The Madison-Rafah Sister City Project

Violence Surges in Wake of Trump’s Mideast Plan

Clashes, shootings and a vehicle attack erupt in the West Bank and Jerusalem, killing Palestinians and wounding Israeli soldiers.

Palestinians inspected the rubble of a house in Jenin demolished by Israeli troops on Thursday. The home belonged to a Palestinian accused of being involved in the drive-by shooting of a rabbi two years ago. (Majdi Mohammed/Associated Press)

Isabel Kershner, New York Times, Feb. 6, 2020

JERUSALEM — At least three Palestinians were killed during clashes with Israeli security forces in the West Bank on Wednesday and Thursday, and an Israeli soldier was seriously wounded in a car ramming in Jerusalem overnight, in a surge of violence following the release of the long-awaited — and highly contentious — American plan for Middle East peace.

Among the three Palestinians were a Palestinian Authority police officer, whom Israeli forces said they shot by mistake, and a police cadet.

A fourth man armed with a pistol opened fire before noon Thursday on Israeli border police officers outside the Aqsa Mosque compound in the Old City of Jerusalem, wounding one in the arm.

The attacker, who was shot dead by the police, was an Arab resident of Haifa, in northern Israel. According to Israeli news media reports, he had recently converted to Islam.

As one attack appeared to trigger the next, an Israeli soldier was lightly wounded on Thursday afternoon by Palestinian sniper fire north of Ramallah in the occupied West Bank.

On Wednesday, Muhammad al-Haddad, 17, was killed by a shot in the chest, doctors said, as youths clashed with Israeli forces in the volatile Palestinian city of Hebron in the southern West Bank.

The Israeli military said that confrontation came after days of clashes in Hebron, with Palestinians throwing stones and firebombs at forces near the Jewish settlement in the heart of the city. The military said its soldiers had fired at an unidentified Palestinian who was seen hurling a firebomb.

In the early hours of Thursday, a Palestinian rammed a car into a group of soldiers on a sidewalk near a popular entertainment district in West Jerusalem, seriously wounding one and inflicting mild injuries on a dozen more, before fleeing the scene. The soldiers, recent recruits, had been on their way to a swearing-in ceremony in the Old City. The car was later found abandoned near Bethlehem.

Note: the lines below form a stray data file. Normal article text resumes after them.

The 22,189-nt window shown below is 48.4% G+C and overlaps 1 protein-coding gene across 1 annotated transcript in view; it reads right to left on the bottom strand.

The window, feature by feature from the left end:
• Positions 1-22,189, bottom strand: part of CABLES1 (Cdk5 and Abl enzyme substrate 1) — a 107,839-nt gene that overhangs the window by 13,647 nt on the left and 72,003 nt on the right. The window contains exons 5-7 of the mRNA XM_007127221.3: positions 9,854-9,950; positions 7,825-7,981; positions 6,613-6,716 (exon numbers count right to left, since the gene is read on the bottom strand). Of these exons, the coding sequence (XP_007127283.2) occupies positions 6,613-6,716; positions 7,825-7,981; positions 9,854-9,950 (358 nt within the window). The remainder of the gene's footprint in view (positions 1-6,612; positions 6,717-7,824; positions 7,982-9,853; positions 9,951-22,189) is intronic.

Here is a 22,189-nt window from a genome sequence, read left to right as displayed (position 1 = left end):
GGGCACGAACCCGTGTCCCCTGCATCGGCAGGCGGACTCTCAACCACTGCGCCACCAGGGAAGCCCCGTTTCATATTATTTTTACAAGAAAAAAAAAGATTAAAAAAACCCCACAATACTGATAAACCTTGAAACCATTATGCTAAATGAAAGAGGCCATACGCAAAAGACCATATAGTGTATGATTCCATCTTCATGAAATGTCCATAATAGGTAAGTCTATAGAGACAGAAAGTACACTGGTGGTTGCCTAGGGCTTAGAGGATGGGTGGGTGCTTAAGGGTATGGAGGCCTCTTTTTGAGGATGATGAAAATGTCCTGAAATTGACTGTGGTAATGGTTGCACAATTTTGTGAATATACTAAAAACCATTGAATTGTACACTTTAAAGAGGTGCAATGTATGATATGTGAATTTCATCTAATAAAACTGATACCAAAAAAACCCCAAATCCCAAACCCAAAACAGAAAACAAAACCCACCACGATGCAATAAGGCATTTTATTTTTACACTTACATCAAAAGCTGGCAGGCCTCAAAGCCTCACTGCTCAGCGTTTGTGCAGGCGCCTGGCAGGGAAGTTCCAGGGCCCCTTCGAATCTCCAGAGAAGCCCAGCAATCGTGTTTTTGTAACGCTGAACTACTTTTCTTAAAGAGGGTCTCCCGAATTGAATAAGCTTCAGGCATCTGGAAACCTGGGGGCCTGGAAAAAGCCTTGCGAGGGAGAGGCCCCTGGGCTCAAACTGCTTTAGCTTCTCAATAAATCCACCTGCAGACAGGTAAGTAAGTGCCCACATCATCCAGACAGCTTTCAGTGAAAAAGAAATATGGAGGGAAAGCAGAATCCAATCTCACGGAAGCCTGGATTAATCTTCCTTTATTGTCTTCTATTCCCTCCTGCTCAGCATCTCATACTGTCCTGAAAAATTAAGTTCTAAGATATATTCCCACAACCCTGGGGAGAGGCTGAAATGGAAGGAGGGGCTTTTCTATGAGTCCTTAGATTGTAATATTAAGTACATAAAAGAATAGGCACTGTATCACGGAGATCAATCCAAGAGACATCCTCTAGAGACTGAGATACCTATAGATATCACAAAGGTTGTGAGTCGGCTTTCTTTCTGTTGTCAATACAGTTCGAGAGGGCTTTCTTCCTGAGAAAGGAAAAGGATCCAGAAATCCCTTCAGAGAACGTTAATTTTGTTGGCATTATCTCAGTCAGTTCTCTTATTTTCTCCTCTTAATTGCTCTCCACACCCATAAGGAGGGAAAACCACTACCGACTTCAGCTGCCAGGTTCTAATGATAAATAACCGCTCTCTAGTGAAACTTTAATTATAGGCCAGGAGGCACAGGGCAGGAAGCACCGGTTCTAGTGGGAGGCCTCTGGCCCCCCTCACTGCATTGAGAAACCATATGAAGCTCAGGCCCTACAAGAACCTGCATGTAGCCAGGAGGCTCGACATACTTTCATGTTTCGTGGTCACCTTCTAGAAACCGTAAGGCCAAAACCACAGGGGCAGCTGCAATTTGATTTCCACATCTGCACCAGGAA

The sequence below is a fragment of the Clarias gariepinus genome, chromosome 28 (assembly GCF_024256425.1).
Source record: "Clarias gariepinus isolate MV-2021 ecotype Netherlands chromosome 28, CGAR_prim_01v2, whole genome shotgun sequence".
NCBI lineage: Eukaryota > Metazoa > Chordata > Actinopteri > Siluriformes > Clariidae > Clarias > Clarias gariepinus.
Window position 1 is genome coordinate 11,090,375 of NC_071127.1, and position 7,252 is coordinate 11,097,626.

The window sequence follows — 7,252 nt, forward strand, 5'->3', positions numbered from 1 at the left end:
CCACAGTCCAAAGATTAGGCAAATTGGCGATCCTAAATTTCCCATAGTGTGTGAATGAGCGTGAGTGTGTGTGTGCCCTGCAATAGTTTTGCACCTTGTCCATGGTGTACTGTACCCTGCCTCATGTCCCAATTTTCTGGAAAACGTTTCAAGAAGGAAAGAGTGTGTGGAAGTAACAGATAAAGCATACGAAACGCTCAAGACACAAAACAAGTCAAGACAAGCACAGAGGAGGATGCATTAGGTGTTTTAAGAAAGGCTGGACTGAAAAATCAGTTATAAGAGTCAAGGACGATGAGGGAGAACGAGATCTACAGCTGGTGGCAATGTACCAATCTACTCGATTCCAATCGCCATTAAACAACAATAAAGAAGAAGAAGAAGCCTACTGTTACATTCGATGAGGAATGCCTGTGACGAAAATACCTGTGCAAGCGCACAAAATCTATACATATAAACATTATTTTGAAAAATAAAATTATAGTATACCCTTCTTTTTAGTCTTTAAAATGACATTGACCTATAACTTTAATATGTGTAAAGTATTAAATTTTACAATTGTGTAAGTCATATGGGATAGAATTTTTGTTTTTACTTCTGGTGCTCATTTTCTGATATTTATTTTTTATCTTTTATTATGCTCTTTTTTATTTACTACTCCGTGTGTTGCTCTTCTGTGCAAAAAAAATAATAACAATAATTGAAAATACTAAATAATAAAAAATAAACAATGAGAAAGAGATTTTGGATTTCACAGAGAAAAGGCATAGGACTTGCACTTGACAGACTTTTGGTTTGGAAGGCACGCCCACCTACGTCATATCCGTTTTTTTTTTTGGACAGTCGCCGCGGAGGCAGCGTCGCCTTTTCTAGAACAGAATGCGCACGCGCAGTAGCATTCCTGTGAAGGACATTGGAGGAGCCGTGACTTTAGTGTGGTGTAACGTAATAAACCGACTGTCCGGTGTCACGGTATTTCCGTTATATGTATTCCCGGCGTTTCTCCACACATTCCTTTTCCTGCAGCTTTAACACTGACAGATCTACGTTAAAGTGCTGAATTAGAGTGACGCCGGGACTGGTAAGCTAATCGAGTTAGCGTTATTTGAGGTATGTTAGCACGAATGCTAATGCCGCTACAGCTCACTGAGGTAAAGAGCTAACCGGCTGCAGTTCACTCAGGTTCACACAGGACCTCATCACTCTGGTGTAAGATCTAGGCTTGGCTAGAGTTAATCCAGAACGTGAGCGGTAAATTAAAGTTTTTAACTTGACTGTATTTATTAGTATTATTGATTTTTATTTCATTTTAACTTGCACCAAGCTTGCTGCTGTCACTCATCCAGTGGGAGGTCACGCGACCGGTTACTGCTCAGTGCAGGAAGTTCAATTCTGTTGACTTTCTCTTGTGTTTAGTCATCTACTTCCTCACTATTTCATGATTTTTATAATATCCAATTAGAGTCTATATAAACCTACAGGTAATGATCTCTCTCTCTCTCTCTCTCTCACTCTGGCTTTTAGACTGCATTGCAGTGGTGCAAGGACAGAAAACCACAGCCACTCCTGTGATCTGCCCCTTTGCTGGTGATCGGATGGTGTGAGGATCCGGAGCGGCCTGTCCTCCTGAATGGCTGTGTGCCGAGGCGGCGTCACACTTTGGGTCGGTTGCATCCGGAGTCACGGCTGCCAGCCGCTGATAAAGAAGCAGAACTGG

Israeli security forces clashed with Palestinians in Bethlehem while searching for the suspect of a car-ramming attack in Jerusalem that injured several people. (Musa Al Shaer/Agence France-Presse — Getty Images)

The police cadet, Yazan Abu Tabikh, 19, was killed in clashes before dawn in Jenin, in the northern West Bank, after Israeli troops arrived to demolish the family home of a Palestinian accused of being involved in the fatal drive-by shooting of a rabbi, Raziel Shevach, near his West Bank settlement outpost two years ago. The military said Mr. Abu Tabikh had been shooting at soldiers.

The Palestinian police officer, Tareq Badwan, 24, was shot and mortally wounded as he stood at the entrance of his police station in Jenin.

A spokesman for the Israeli military, Lt. Col. Jonathan Conricus, acknowledged that the officer had been shot by Israeli forces. He said Palestinians had been shooting at Israeli forces in Jenin at the time, including in the area where the officer was killed. He added that the army was investigating the exact circumstances of his death.

Tensions also remained high at the Gaza border, with Palestinians launching sporadic rocket and mortar fire and sending incendiary balloons into southern Israel. In response to mortar fire on Wednesday evening, the Israeli military said, its warplanes struck targets throughout the Gaza Strip overnight, including military infrastructure belonging to Hamas, the Islamic militant group that controls the Palestinian coastal territory.

Nabil Abu Rudeineh, a spokesman for President Mahmoud Abbas of the Palestinian Authority, blamed the escalation on the Trump administration’s Middle East plan, saying in a statement that it had created tension “by trying to impose false facts on the ground that we have repeatedly warned against.”

Mr. Abu Rudeineh added that the Palestinian people and leadership would stand firm against the plan, and would work to foil it “regardless of the sacrifices.”

Israeli police officers and medics at the spot in Jerusalem where a Palestinian was shot dead after, the authorities said, he fired at police officers. (Atef Safadi/EPA via Shutterstock)

The plan, which analysts say is heavily weighted toward Israel, would allow Israel to annex about 30 percent of the West Bank, including all the parts it deems important for security or as part of its biblical birthright.

In return, the plan makes the Palestinians a conditional offer of a truncated state made up of a disarmed Gaza Strip and chunks of the West Bank linked by roads and surrounded by Israeli territory. That arrangement would cast aside longstanding Palestinian hopes for a full-fledged independent state incorporating the vast majority of the West Bank and the Gaza Strip, with East Jerusalem as its capital.

On Thursday, Hamas praised the attacker who rammed the car into the soldiers, but did not claim responsibility.

Prime Minister Benjamin Netanyahu had vowed that Israel would track down the driver of the car, adding in a statement, “Terrorism will not defeat us; we will win!”

Mohammed Najib contributed reporting from Ramallah, West Bank.